The role of CCU and CCS to enable a net-zero-CO2 emissions chemical industry
This contribution provides a conceptual analysis and a quantitative comparative assessment of three technology chains that enable a carbon neutral chemical industry in a net-zero-CO2 world.
These are based (i) on the use of fossil fuels and current chemical processes and infrastructure coupled with carbon capture and storage (CCS route), (ii) on the use of captured CO2 used as a feedstock together with "green" hydrogen in new chemical processes (CCU route), (iii) on the use of biomass grown and processed for the specific purpose of making chemicals (BIO route).
All routes are feasible and have different pros and cons. Such pros and cons are first discussed through a qualitative comparison of the three routes for a generic chemical product, and are then quantitatively assessed for the specific case of methanol production. In this case, the CCU route results in an electricity consumption 10 to 45 times higher than that of the CCS and BIO routes, mostly due to the electricity required to produce hydrogen. At the same time, the BIO route requires a land capacity about 40 and 300 times higher than that required by the CCU and CCS routes, respectively. Furthermore, when considering a net-positive-CO2 emissions world, the CO2 emissions of the CCU route grow about 9 times faster than that of the CCS and BIO routes. On the one hand, we identify key hurdles in all cases.
These are (i) the availability, accessibility and acceptance of CO2 storage sites for the CCS route; (ii) the very high electricity and energy demand for the CCU route, with the associated strict requirement of very low carbon-intensity of the electricity mix; (iii) the very high availability of land for biomass growth in the case of the BIO route, with the associated risks of conflict with other uses. On the other hand, we underline that the CCS route offers the possibility of using existing technologies and infrastructures, without the need of complete reshaping of the chemical industry, and of permanently removing CO2 from the atmosphere, hence representing a key element in a net-negative CO2 emissions world.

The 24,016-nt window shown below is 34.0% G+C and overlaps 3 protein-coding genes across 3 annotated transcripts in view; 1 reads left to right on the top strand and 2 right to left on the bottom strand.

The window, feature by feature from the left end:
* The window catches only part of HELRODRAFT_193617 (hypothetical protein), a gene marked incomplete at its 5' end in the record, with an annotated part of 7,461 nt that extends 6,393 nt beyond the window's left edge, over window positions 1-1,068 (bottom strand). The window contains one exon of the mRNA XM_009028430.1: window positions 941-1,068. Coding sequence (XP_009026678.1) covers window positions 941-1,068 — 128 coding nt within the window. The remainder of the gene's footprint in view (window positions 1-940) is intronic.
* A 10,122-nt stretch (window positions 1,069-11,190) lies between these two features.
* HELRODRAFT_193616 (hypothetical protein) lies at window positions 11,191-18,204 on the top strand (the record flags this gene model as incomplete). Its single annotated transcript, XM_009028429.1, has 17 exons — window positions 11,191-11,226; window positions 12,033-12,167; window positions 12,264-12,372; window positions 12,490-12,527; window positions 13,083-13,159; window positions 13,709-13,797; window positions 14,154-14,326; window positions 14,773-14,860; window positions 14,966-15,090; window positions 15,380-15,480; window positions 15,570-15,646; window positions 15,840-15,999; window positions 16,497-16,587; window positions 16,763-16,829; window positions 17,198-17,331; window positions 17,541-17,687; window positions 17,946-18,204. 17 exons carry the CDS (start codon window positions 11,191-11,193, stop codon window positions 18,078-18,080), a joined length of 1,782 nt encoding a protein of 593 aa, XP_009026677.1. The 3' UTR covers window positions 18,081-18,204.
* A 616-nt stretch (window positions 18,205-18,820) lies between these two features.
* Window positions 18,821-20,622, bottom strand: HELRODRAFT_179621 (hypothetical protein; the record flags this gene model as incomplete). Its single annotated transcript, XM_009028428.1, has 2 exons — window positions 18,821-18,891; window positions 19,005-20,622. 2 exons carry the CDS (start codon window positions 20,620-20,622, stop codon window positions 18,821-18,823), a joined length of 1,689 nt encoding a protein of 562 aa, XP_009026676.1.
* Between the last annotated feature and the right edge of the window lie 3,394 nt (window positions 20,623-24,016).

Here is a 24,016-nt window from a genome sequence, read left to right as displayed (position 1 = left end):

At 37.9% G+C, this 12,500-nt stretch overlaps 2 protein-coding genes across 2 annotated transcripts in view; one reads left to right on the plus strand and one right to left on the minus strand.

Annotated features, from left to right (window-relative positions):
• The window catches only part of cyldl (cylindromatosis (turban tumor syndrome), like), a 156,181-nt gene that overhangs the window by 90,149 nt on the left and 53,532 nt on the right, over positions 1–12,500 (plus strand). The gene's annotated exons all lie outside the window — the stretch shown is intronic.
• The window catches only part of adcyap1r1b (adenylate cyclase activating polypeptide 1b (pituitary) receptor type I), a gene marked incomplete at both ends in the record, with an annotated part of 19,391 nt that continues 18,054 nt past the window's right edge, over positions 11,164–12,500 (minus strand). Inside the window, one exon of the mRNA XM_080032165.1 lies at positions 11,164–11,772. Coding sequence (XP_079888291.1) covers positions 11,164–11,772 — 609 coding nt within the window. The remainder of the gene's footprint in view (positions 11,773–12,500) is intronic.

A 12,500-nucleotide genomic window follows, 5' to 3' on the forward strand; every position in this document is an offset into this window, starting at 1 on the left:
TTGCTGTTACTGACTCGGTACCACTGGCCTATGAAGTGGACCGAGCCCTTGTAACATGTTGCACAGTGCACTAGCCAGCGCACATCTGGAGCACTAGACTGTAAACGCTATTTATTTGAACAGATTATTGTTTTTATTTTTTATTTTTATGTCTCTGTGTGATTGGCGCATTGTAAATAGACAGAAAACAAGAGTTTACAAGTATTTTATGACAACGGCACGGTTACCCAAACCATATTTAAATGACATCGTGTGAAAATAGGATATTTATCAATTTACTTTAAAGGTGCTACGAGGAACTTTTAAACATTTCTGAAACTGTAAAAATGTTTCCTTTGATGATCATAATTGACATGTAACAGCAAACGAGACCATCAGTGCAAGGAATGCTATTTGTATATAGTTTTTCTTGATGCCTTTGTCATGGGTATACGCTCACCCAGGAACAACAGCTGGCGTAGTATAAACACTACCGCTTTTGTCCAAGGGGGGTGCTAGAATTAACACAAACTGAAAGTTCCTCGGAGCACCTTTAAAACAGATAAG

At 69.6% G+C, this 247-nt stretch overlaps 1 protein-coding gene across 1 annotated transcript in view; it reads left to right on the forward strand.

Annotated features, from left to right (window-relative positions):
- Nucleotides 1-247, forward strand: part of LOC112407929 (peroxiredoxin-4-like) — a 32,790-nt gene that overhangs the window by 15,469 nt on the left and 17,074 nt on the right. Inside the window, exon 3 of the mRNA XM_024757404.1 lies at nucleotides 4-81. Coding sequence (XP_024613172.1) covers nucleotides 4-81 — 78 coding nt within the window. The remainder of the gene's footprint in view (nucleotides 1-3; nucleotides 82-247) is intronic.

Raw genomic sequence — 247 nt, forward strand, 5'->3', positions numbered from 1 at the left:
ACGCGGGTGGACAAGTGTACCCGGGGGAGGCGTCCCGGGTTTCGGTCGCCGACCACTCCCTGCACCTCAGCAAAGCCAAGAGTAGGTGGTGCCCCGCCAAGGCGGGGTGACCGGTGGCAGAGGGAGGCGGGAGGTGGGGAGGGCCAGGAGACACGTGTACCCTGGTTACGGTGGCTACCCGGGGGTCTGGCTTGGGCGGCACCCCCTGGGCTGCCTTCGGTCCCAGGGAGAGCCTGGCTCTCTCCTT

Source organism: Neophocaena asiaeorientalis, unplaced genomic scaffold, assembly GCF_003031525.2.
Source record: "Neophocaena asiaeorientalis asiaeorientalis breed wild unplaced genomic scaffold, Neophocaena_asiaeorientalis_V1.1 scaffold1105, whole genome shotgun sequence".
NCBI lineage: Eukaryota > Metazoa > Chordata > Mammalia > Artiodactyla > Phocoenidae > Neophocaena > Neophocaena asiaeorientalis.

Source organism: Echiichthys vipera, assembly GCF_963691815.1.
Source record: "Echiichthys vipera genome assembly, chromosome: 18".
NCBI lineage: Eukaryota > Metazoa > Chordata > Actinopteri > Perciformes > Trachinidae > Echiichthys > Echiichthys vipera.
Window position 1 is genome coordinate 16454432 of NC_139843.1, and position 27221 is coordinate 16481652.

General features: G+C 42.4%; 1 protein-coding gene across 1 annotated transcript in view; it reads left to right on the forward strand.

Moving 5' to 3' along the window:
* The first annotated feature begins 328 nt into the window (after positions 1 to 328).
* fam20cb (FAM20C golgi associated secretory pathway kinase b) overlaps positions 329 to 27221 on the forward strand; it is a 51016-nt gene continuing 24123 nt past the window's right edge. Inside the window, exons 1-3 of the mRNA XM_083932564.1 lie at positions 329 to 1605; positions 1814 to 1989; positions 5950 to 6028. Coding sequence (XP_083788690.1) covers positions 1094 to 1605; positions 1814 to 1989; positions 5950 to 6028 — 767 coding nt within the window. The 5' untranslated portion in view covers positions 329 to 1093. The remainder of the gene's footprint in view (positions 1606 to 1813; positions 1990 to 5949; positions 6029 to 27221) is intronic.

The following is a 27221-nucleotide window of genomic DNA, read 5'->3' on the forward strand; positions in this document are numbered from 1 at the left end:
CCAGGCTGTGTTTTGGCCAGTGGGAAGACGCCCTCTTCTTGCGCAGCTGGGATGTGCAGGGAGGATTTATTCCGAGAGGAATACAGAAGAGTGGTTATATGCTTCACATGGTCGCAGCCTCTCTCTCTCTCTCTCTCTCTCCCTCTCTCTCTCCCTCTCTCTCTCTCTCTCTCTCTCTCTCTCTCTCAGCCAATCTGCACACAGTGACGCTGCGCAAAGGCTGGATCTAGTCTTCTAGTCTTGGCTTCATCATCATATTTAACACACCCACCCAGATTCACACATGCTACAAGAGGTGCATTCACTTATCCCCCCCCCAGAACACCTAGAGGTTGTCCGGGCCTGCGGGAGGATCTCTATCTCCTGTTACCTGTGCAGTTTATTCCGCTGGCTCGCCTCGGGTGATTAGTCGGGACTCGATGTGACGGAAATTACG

Finally, we consider the case of drop-in aviation fuels, as a paradigmatic petrochemical product earmarked for a sector that is difficult to decarbonise, and we extend the analysis above to include scenario-based considerations of costs and incentives.
The seminar will be held by professor Marco Mazzotti. Bio:
Marco Mazzotti, an Italian and Swiss citizen born in 1960, married, with two children, has been professor of process engineering at ETH Zurich since May 1997 (associate until March 2001 and Full Professor thereafter). He holds a Laurea (MSc, 1984) and a Ph.D. (1993), both in Chemical Engineering and from the Politecnico di Milano, Italy. Before joining ETH Zurich, he had worked five years in industry (1985-1990), and had been Assistant Professor at the Politecnico di Milano (1994–1997). He was coordinating lead author of the IPCC Special Report on CCS (2002-2005), President of the International Adsorption Society (2010–2013), chairman of the Board of the Energy Science Center of the ETH Zurich (2011-2017), and chairman of the Working Party on Crystallization of the EFCE (2014-2021). He is one of the six Executive Editors of Chemical Engineering Science (since 1.1.2012). He was a contributor to the Nobel Peace Prize for 2007 awarded to the Intergovernmental Panel on Climate Change (IPCC). He was the recipient of an honorary doctorate from the Otto von Guericke University Magdeburg, Germany (2014). He has been awarded a European Research Council Advanced Grant towards „Studying secondary nucleation for the intensification of continuous crystallization“ (2018-2023). He was the recipient of the SINTEF and NTNU CCS Award 2021. As of September 2021, he has published about 400 papers that have been cited more than 2,000 times, resulting in an H-index of 76 (Google Scholar). Fifty doctoral students have graduated with him and twenty-two doctoral students are currently advised by him. He was the chair of the 9th International Conference on Fundamentals of Adsorption FOA9 (Taormina, I, May 20–25, 2007), of the 18th International Symposium on Industrial Crystallization (Zurich, CH, September 15–16, 2011), and of the 2019 Gordon Research Conference on Carbon, Capture, Utilization and Storage (Les Diablerets, CH, May 5-10, 2019).
The seminar will be introduced by Francesco Laio, Professor and director of DIATI.
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